Ilya Nemenman, F. Shafee, William Bialek
We study properties of popular near–uniform (Dirichlet) priors for learn- ing undersampled probability distributions on discrete nonmetric spaces and show that they lead to disastrous results. However, an Occam–style phase space argument expands the priors into their inﬁnite mixture and resolves most of the observed problems. This leads to a surprisingly good estimator of entropies of discrete distributions.
Learning a probability distribution from examples is one of the basic problems in data analysis. Common practical approaches introduce a family of parametric models, leading to questions about model selection. In Bayesian inference, computing the total probability of the data arising from a model involves an integration over parameter space, and the resulting “phase space volume” automatically discriminates against models with larger numbers of parameters—hence the description of these volume terms as Occam factors [1, 2]. As we move from ﬁnite parameterizations to models that are described by smooth functions, the integrals over parameter space become functional integrals and methods from quantum ﬁeld theory allow us to do these integrals asymptotically; again the volume in model space consistent with the data is larger for models that are smoother and hence less complex . Further, at least under some conditions the relevant degree of smoothness can be determined self–consistently from the data, so that we approach something like a model independent method for learning a distribution .
describe as the number of times ni each possibility is observed in a set of N =PK
The results emphasizing the importance of phase space factors in learning prompt us to look back at a seemingly much simpler problem, namely learning a distribution on a dis- crete, nonmetric space. Here the probability distribution is just a list of numbers fqig, i = 1; 2;(cid:1)(cid:1)(cid:1) ; K, where K is the number of bins or possibilities. We do not assume any metric on the space, so that a priori there is no reason to believe that any qi and qj should be similar. The task is to learn this distribution from a set of examples, which we can i=1 ni samples. This problem arises in the context of language, where the index i might label words or phrases, so that there is no natural way to place a metric on the space, nor is it even clear that our intuitions about similarity are consistent with the constraints of a met- ric space. Similarly, in bioinformatics the index i might label n–mers of the the DNA or amino acid sequence, and although most work in the ﬁeld is based on metrics for sequence comparison one might like an alternative approach that does not rest on such assumptions. In the analysis of neural responses, once we ﬁx our time resolution the response becomes a set of discrete “words,” and estimates of the information content in the response are de-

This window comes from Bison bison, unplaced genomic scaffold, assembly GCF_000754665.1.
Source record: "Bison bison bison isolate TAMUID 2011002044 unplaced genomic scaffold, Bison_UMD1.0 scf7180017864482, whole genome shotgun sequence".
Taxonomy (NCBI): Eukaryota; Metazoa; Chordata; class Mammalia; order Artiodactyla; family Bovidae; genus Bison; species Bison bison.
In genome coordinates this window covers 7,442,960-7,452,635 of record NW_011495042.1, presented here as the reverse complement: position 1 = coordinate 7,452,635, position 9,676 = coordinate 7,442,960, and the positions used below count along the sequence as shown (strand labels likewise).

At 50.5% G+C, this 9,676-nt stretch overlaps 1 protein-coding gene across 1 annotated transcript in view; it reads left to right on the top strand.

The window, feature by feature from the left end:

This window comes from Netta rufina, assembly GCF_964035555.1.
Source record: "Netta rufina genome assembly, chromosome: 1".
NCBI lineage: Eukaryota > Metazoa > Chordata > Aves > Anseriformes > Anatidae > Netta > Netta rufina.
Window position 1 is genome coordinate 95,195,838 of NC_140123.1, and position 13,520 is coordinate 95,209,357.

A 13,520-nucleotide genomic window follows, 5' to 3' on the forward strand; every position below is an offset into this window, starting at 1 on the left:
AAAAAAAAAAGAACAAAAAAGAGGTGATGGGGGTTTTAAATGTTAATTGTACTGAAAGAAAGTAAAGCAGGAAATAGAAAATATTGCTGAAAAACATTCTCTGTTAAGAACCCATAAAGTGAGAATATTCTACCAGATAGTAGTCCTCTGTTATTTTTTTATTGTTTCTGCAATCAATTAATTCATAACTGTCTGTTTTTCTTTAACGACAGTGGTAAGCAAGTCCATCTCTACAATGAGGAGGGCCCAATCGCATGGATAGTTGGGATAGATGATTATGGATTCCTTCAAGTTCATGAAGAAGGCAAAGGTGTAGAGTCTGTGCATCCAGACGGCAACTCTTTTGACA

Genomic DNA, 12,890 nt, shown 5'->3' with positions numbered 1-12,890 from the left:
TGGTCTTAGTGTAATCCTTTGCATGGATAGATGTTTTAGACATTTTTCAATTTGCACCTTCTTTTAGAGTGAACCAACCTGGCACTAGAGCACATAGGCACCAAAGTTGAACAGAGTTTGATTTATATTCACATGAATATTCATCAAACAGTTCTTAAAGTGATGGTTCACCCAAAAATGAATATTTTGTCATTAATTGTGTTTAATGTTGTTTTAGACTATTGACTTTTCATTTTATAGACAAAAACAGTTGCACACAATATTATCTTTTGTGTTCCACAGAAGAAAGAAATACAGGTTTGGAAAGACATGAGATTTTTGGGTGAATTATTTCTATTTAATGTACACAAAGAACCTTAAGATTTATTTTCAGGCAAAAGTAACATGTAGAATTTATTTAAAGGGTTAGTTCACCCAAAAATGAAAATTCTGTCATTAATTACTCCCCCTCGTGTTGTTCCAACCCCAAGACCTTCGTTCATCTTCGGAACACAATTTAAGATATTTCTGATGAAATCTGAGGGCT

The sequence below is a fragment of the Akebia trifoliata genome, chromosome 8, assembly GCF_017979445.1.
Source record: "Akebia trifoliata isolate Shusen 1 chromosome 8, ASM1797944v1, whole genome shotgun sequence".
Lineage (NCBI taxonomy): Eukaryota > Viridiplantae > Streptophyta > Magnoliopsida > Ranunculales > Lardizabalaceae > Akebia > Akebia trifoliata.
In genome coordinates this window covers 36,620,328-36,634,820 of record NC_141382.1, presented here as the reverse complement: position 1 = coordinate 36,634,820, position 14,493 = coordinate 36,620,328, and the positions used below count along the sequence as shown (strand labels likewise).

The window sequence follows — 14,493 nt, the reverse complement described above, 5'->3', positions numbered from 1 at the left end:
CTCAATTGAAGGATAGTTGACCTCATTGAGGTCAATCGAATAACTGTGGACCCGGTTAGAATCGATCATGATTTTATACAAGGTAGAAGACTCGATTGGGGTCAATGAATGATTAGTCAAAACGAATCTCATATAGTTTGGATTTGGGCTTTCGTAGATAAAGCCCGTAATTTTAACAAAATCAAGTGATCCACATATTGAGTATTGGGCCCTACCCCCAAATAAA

termined by the probability distribution on this discrete space. What all of these examples have in common is that we often need to draw some conclusions with data sets that are not in the asymptotic limit N (cid:29) K. Thus, while we might use a large corpus to sample the distribution of words in English by brute force (reaching N (cid:29) K with K the size of the vocabulary), we can hardly do the same for three or four word phrases.
In models described by continuous functions, the inﬁnite number of “possibilities” can never be overwhelmed by examples; one is saved by the notion of smoothness. Is there some nonmetric analog of this notion that we can apply in the discrete case? Our intuition is that information theoretic quantities may play this role. If we have a joint distribution of two variables, the analog of a smooth distribution would be one which does not have too much mutual information between these variables. Even more simply, we might say that smooth distributions have large entropy. While the idea of “maximum entropy inference” is common , the interplay between constraints on the entropy and the volume in the space of models seems not to have been considered. As we shall explain, phase space factors alone imply that seemingly sensible, more or less uniform priors on the space of discrete probability distributions correspond to disastrously singular prior hypotheses about the entropy of the underlying distribution. We argue that reliable inference outside the asymptotic regime N (cid:29) K requires a more uniform prior on the entropy, and we offer one way of doing this. While many distributions are consistent with the data when N (cid:20) K, we provide empirical evidence that this ﬂattening of the entropic prior allows us to make surprisingly reliable statements about the entropy itself in this regime.
At the risk of being pedantic, we state very explicitly what we mean by uniform or nearly uniform priors on the space of distributions. The natural “uniform” prior is given by